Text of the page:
As a 30-year resident of the East Village, Daniel Root has seen his fair share of neighborhood transformation. “But you know, when you’re living in a place, it doesn’t really jump out at you that it’s changed that much, because obviously it’s a gradual change. Even though right now, at the moment, it feels like it’s ramping up in speed,” he said.
Root, a professional photographer, moved into an apartment he and his wife bought on Seventh Street between Avenue C and D in 1984 for $65,000. “We own it, and I’m really thrilled that we did that. At the time we were like, well it costs about the same to rent, and then with the mortgage and everything, but you know maybe we should just buy. So obviously that worked out,” Root laughed.
That summer, he began documenting seemingly every corner of the neighborhood, collecting photographs that would accompany a book about “the changing East Village” authored by “a friend of a friend.” The book never came to fruition, and Root tucked the photos away and forgot about them. He uncovered them a couple of years ago. “It occurred to me those photos were going to be 30 years old,” Root explained. He felt he had to do something with them.
“The thought to [take new photos] and hang them in the same area where [the originals] were shot, I liked that idea,” Root said. All over the East Village, he’s posted up small laminated photographs from the summer of 1984, with a brief description and a stamp “EV NY: 30 Years and Now,” as close to the original locations as possible. Root also has a Tumblr site dedicated to the before-and-after shots, where he juxtaposes his 1984 images with those he’s taken this year.
The photos often show a stark contrast. “One thing that really struck me as I looked at it is how clean and neat and orderly everything looks today compared to 1984,” Root said. “For the most part everything is just so spiffed up.”
Root’s photos of Tompkins Square Park show that parts of the park haven’t changed much. “Well, that one corner, that southwest corner, despite how the neighborhood changes, that corner is still the same southwest corner,” he laughed.
But one thing is notably different about the park now– in Root’s photos from ’84, Tompkins had a bandshell. “That was a real community space,” he recalled. “But obviously people at times were living in it, and that bothered the powers-that-be.” The bandshell was dismantled during renovations to the park in 1991.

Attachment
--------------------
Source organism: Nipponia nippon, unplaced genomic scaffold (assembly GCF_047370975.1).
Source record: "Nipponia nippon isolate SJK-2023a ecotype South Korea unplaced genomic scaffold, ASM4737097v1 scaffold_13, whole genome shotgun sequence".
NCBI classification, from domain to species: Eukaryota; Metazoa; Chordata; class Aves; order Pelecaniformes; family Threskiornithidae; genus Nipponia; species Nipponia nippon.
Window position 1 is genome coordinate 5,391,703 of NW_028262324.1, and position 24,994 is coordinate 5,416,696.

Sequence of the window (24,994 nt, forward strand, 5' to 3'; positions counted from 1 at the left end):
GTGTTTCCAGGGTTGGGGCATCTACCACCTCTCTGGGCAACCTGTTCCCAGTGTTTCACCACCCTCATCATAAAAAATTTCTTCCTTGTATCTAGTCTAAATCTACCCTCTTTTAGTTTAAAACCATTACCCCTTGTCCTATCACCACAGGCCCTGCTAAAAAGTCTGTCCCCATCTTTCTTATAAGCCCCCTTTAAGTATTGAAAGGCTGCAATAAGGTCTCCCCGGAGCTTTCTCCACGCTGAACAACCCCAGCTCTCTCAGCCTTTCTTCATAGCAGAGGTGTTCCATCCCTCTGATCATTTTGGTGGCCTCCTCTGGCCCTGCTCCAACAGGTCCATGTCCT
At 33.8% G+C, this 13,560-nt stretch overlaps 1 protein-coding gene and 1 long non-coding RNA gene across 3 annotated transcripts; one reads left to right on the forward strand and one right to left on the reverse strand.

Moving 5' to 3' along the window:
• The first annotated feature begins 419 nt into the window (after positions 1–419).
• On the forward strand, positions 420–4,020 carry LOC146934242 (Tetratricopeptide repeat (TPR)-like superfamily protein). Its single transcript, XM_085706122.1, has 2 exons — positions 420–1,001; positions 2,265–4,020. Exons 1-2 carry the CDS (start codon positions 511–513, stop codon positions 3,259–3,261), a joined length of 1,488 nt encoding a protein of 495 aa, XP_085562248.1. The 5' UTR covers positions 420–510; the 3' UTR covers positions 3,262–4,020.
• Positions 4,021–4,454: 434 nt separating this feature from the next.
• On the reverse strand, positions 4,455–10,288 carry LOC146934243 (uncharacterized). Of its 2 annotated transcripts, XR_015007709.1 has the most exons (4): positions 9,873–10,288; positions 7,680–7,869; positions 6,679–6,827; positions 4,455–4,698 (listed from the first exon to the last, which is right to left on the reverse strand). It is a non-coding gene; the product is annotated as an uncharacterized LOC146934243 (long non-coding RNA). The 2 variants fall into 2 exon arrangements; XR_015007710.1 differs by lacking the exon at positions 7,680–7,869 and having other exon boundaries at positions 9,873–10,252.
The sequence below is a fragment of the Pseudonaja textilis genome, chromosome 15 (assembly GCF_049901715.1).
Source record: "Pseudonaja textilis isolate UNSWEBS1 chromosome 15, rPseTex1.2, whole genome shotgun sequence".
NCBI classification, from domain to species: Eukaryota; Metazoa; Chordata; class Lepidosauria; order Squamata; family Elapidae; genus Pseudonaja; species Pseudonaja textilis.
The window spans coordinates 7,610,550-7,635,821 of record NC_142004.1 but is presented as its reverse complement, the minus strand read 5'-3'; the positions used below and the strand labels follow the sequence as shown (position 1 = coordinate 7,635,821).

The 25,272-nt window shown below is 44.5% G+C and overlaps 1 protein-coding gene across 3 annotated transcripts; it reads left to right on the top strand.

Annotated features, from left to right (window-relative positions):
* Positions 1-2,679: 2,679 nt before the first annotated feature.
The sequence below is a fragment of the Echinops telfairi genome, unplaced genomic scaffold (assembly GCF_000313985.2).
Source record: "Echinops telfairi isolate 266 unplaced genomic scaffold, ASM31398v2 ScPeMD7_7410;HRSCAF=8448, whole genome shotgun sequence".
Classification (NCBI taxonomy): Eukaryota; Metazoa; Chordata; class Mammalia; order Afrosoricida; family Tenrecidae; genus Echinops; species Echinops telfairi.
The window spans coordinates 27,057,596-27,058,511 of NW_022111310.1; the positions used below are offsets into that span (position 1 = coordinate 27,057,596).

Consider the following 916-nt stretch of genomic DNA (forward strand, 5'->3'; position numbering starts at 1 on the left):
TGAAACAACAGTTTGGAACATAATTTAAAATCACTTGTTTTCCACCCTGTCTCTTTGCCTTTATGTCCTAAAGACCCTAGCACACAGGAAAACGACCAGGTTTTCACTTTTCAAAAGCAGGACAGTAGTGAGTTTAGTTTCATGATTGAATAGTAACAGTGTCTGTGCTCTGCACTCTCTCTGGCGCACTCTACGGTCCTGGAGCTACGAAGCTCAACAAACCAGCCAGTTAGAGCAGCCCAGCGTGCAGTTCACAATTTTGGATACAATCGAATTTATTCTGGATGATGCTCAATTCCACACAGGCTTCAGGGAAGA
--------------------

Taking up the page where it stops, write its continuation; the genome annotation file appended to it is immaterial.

The photographer admits that, at times, he does miss the old East Village. “I miss parts of it, I don’t miss all of it,” Root explained. “When I moved here, you could still be working it out, and trying things to see where it went. Now you really do have to be successful.”
He lamented that Second Avenue has turned into something of “a shit show,” now that it’s packed with bars. But Root was good natured about the revelry. “I mean obviously people came to this neighborhood forever to get high, so yeah I guess in some ways it hasn’t changed. They’re just getting high on something else, right?”
A positive development has been the decrease in violence. “While our particular block was a relatively good block, there was violence around us, and I don’t miss that. I don’t mean to say it’s completely safe now either, but it’s a whole lot different than it used to be.”
Though the East Village is undeniably a different neighborhood than it was three decades ago, some of Root’s photographs show spots that have barely changed. One image depicts a youthful Madonna strolling down a very familiar stretch of St. Marks — which Root insisted was just as much a tourist trap back then as it is today. “I’m sure that I would get my head handed to me for saying some of these things,” Root said. “But it even felt that way the first time I came down here. I’m 56 years old, I came down here when it was CBGBs, you know in the late ’70s era, and St. Mark’s had that feel then.”
Some photos prove that East Villagers today share similar concerns that residents of the neighborhood had three decades ago. In 1984, a banner that read “we need low-income housing” hung out front of Christodora House on Avenue B. Several years ago, EV Grieve dug up an issue of New York Magazine from 1984, one that was entirely dedicated to Lower East Side transformation. The cover story, “There Goes the Neighborhood,” reads a lot like any gentrification piece about the East Village today. The article bemoans the influx of chain stores and skyrocketing rents.
Root acknowledged that real estate prices in the neighborhood have skyrocketed, and counts himself among the fortunate who bought back when prices were low. “But the thing is, you know obviously it’s appreciated a boat load, and this will just sounds like I don’t have enough imagination, but to realize that appreciation, you have to leave here,” he said. “And I don’t know where to go. While the East Village has changed a lot, I don’t know anywhere else where I would want to be.”